While doing data entry in the PPG Vault some time ago, I came across this intriguing photo (above). What were these two men doing driving a car on such a precarious-looking railroad trestle? Further inspection of the photo shows a sign on the back of the car that says “Winnipeg to Victoria via Canadian Highway.”
My research found that this car, a 1924 Packard 226, was being driven by Austin F. Bement and E.S. Evans of the Lincoln Highway Association across Western Canada from Winnipeg to Victoria (Vancouver) for a promotional highway tour in 1924. At this time, many of the dirt and gravel roads in this part of Canada were impassable by automobile. And the only route through parts of the Canadian Rockies was by rail. So the Canadian National Railway gave the men permission to drive on the railroad tracks when necessary as long as they gave trains the right-of-way. One shudders to think what would have happened if Bement and Evans had met a train on this trestle or in the tunnel pictured above.
In 1924, Bement was Vice President of the Lincoln Highway Association. Evans was one if its founding members. The Association was created to promote the Lincoln Highway, which was dedicated in 1913 and stretched from New York City to San Francisco. It was the first transcontinental road for automobiles in the United States. In the early part of the 20th century, motor car touring was growing in popularity as people took to the roads, or what passed for roads at the time, for driving and sightseeing adventures. The Canadian Highway Association, along with the Packard Motor Car Company, saw the economic benefits in getting motor car tourists into scenic Western Canada. And so was born this well-promoted tour with Bement and Evans in a Packard.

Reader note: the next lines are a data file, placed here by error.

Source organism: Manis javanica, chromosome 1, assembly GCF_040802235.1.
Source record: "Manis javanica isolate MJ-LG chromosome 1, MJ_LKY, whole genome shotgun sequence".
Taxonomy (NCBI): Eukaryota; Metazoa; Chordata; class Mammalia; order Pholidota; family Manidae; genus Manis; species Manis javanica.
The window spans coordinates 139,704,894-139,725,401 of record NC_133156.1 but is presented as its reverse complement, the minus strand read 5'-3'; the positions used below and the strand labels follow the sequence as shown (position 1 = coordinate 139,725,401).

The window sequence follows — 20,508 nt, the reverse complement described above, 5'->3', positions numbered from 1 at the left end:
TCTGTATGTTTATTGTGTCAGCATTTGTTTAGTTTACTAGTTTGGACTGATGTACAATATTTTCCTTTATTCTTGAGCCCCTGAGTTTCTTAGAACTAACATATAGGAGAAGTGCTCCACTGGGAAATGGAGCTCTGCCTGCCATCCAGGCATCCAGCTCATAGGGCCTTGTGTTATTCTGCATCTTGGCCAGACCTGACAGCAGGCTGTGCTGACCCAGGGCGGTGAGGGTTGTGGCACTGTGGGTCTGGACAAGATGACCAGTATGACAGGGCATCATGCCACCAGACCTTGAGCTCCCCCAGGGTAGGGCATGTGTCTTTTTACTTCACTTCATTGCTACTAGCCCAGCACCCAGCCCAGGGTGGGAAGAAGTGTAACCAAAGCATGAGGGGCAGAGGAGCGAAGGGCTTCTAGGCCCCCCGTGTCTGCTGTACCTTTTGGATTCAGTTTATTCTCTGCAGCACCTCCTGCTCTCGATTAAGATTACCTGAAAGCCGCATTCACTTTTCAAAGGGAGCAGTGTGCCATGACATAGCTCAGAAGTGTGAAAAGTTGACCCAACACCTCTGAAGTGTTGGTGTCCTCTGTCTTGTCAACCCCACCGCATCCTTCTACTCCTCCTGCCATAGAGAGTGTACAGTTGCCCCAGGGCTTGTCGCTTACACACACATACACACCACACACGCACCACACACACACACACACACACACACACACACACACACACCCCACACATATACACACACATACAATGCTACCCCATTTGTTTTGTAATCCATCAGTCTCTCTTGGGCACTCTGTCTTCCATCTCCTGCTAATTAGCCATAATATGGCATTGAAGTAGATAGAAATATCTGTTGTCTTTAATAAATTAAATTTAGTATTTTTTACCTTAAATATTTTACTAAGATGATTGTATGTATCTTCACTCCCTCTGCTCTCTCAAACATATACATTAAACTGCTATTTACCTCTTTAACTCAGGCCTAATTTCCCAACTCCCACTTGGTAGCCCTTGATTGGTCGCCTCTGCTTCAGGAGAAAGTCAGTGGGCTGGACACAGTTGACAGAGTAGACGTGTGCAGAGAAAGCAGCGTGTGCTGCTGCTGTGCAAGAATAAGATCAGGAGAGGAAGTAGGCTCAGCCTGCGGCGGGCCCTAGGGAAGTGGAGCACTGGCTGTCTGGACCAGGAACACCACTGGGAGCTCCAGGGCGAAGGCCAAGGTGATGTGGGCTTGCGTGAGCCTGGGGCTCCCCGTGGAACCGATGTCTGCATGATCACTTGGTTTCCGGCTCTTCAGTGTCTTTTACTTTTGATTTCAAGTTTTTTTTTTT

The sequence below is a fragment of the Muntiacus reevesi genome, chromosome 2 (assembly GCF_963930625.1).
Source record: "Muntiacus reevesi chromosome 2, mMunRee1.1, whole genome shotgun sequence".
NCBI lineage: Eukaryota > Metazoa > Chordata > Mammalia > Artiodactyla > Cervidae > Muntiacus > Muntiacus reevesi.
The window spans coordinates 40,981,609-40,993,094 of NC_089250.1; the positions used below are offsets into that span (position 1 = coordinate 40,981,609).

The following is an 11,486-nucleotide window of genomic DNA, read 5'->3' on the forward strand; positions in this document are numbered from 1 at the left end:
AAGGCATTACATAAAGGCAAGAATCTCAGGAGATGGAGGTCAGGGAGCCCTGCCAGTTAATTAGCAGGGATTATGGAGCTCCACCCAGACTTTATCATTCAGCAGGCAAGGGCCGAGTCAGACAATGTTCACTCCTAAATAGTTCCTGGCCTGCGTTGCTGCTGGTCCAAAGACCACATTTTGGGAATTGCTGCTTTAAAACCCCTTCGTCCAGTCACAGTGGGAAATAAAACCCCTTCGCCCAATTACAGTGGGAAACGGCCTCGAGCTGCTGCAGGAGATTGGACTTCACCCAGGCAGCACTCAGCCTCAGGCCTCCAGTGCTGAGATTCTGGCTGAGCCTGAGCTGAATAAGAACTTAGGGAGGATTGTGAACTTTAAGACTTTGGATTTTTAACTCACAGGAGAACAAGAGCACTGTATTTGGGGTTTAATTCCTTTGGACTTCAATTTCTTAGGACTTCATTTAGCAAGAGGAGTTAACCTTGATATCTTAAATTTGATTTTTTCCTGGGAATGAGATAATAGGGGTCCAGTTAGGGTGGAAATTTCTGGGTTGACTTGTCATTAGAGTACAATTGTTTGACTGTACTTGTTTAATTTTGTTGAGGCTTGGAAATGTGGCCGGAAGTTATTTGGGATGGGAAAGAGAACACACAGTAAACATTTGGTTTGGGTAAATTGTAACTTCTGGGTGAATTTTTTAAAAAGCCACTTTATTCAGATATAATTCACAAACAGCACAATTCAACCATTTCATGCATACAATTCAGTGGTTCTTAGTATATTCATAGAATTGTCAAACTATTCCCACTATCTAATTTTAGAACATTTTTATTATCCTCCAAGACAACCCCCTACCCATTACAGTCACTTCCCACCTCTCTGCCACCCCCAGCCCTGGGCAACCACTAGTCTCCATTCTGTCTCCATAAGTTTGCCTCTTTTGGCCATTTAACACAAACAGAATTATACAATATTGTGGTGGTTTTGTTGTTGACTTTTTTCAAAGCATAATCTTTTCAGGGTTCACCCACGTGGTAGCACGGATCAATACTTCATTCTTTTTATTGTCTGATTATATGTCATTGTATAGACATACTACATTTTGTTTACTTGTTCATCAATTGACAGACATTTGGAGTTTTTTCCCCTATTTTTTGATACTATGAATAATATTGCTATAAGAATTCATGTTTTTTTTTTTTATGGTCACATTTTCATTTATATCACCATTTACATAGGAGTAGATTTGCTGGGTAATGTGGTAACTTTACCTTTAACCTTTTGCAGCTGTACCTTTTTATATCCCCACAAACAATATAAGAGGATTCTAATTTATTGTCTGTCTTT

The two men left Winnipeg, Manitoba, on August 30, 1924. They traveled approximately 1,700 miles with two other men, 600 lbs. of supplies, and a camera to document the journey. It was an arduous trek with many challenges, including getting bogged down on washed-out dirt roads and dodging trains on the railways. Hoping to make it easier to ride the rails, the Packard was equipped with custom-made flange wheels. But the car wouldn’t stay on the rails, so the standard wheels with rubber tires were re-installed. The rubber tires survived being driven on railroad ties and rail-bed gravel without any damage.
The men arrived in Vancouver, British Columbia, on September 7th. They were awarded the gold medal (below) offered by the Canadian Highway Association for the first car to make it across Western Canada under its own power. Today, the scenic journey from Winnipeg to Vancouver that took nearly 9 days to accomplish in 1924 now takes just under 24 hours on paved highways, thanks in part to Bement, Evans, and the Packard Motor Car Company.
There are many more interesting photos of the Western Canada Packard road trip in the PPG Vault collection. PPG volunteers are currently working to make the Vault photos available for viewing and purchasing. Stay tuned!